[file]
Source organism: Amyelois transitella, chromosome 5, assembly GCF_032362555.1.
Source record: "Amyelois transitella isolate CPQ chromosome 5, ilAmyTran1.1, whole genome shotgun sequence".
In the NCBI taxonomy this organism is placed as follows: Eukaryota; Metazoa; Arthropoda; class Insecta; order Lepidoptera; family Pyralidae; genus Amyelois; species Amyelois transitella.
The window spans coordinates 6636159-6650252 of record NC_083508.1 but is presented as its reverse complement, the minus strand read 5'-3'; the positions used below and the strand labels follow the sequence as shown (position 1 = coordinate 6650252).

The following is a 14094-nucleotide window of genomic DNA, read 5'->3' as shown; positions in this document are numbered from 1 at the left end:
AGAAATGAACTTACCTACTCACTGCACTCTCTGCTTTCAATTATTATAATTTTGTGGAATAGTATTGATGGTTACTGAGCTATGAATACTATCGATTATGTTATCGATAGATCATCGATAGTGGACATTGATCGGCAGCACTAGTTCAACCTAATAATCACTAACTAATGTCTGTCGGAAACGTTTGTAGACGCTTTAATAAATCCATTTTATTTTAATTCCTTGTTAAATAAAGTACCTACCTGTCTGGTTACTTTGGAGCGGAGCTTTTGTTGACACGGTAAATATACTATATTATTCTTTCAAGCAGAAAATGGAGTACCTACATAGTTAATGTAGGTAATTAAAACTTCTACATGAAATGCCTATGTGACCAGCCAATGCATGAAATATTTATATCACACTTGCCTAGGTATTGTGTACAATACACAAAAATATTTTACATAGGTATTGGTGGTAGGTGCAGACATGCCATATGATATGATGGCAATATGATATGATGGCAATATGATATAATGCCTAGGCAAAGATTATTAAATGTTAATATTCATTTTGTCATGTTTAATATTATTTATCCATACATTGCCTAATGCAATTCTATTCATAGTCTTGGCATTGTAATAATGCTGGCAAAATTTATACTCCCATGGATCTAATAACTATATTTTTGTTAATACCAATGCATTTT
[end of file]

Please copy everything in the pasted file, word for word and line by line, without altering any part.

Source organism: Amyelois transitella, chromosome 5, assembly GCF_032362555.1.
Source record: "Amyelois transitella isolate CPQ chromosome 5, ilAmyTran1.1, whole genome shotgun sequence".
In the NCBI taxonomy this organism is placed as follows: Eukaryota; Metazoa; Arthropoda; class Insecta; order Lepidoptera; family Pyralidae; genus Amyelois; species Amyelois transitella.
The window spans coordinates 6636159-6650252 of record NC_083508.1 but is presented as its reverse complement, the minus strand read 5'-3'; the positions used below and the strand labels follow the sequence as shown (position 1 = coordinate 6650252).

The following is a 14094-nucleotide window of genomic DNA, read 5'->3' as shown; positions in this document are numbered from 1 at the left end:
AGAAATGAACTTACCTACTCACTGCACTCTCTGCTTTCAATTATTATAATTTTGTGGAATAGTATTGATGGTTACTGAGCTATGAATACTATCGATTATGTTATCGATAGATCATCGATAGTGGACATTGATCGGCAGCACTAGTTCAACCTAATAATCACTAACTAATGTCTGTCGGAAACGTTTGTAGACGCTTTAATAAATCCATTTTATTTTAATTCCTTGTTAAATAAAGTACCTACCTGTCTGGTTACTTTGGAGCGGAGCTTTTGTTGACACGGTAAATATACTATATTATTCTTTCAAGCAGAAAATGGAGTACCTACATAGTTAATGTAGGTAATTAAAACTTCTACATGAAATGCCTATGTGACCAGCCAATGCATGAAATATTTATATCACACTTGCCTAGGTATTGTGTACAATACACAAAAATATTTTACATAGGTATTGGTGGTAGGTGCAGACATGCCATATGATATGATGGCAATATGATATGATGGCAATATGATATAATGCCTAGGCAAAGATTATTAAATGTTAATATTCATTTTGTCATGTTTAATATTATTTATCCATACATTGCCTAATGCAATTCTATTCATAGTCTTGGCATTGTAATAATGCTGGCAAAATTTATACTCCCATGGATCTAATAACTATATTTTTGTTAATACCAATGCATTTT